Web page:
Can an employer discriminate against you because of your tattoos?

It’s common knowledge that workplace discrimination is widespread despite being illegal. Employers still treat people differently based on their gender, race, nationality, religion and other protected classes.

What is less widely known is that in some cases, discrimination is technically still legal. Or at least there is no specific law against it. One area this is evident is tattoos, piercings and the like. Even though huge amounts of Americans now sport these, some employers still have an aversion to them. Many have policies against them in their dress code.

Can your employer treat you differently because of your body art? Yes and no.

It would be illegal for an employer to tell you to cover up your tattoos or take out your piercing unless they did it to everyone. Or at least everyone else in a similar role to yours.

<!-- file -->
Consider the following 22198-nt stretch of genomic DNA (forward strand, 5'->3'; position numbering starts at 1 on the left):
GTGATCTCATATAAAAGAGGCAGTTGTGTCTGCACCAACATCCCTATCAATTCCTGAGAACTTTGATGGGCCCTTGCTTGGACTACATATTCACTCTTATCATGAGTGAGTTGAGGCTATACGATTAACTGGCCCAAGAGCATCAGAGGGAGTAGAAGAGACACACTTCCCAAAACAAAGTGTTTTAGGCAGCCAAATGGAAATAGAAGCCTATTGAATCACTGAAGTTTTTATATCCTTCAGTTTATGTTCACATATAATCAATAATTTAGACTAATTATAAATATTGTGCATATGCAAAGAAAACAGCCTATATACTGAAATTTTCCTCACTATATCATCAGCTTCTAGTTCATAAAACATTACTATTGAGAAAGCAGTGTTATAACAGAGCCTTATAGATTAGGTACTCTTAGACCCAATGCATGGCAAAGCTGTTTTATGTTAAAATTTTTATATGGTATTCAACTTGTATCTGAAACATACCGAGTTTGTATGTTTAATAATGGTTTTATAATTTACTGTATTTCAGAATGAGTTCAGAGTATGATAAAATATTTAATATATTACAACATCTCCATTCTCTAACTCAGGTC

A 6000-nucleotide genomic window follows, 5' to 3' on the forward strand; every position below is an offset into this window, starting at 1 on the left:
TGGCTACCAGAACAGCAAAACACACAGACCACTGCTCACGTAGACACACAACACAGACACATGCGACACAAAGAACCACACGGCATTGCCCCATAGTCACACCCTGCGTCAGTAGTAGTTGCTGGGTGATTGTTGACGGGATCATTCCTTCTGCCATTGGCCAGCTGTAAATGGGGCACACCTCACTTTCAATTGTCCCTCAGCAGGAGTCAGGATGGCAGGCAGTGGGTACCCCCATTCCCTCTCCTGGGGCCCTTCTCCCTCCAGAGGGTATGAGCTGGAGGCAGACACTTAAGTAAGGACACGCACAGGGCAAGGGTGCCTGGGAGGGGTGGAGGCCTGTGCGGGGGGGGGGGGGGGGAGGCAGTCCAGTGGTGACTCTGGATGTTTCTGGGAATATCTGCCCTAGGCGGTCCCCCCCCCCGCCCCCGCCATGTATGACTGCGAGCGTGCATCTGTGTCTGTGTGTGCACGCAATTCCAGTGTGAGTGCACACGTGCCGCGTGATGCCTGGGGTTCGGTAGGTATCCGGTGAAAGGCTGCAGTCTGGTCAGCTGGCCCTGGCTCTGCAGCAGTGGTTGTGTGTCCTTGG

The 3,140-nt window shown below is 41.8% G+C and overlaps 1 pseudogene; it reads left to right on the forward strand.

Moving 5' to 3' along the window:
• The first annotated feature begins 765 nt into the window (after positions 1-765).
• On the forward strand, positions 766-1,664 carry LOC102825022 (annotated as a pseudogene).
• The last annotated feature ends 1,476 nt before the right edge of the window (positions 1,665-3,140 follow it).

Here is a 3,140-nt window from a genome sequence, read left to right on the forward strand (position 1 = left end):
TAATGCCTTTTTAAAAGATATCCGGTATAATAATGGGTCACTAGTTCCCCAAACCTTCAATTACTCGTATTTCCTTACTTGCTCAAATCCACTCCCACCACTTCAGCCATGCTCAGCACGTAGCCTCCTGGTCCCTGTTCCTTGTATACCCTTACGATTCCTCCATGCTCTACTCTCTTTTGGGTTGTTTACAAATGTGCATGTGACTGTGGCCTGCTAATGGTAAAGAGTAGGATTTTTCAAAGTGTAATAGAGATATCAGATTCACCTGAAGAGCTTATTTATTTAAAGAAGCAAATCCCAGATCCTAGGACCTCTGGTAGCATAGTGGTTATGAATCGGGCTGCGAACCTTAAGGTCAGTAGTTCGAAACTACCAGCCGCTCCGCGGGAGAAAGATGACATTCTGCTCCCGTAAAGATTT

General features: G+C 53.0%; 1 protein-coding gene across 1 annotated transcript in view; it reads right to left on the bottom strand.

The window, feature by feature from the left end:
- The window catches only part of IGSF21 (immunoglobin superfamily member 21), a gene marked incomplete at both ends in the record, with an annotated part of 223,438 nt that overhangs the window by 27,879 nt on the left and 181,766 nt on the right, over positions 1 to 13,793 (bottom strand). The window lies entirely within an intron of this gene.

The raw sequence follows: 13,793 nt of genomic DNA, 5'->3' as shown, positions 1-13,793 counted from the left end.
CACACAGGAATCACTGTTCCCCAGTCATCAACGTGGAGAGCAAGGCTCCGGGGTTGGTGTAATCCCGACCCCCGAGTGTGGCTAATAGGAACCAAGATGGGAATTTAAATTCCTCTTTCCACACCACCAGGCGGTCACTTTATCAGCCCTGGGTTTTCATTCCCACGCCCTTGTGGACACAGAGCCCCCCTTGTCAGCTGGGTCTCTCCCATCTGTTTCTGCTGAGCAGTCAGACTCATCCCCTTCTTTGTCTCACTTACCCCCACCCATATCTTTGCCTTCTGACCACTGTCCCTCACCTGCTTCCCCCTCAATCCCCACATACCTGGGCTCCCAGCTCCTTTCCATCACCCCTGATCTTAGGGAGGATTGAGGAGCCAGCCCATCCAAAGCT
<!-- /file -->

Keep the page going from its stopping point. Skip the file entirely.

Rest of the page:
For example, if you are an airline stewardess, they could tell you and all other stewards to cover up any tattoos, even if they still allow the baggage handlers to display them. Or, if you wait tables, they could tell you and the other customer-facing staff to take out your eyebrow piercing, even if one of the chefs is allowed to keep theirs.

It all comes down to consistency.

If you disagree with your employer, look at how they apply the rules. If you can show that they are being inconsistent, you may have grounds to claim they are discriminating against you. The same could apply if they fire you or refuse to hire you in the first place due to your body art – provided you can show they are not applying the rules consistently.

It’s a tricky area, so consider legal help if you believe an employer has discriminated against you.

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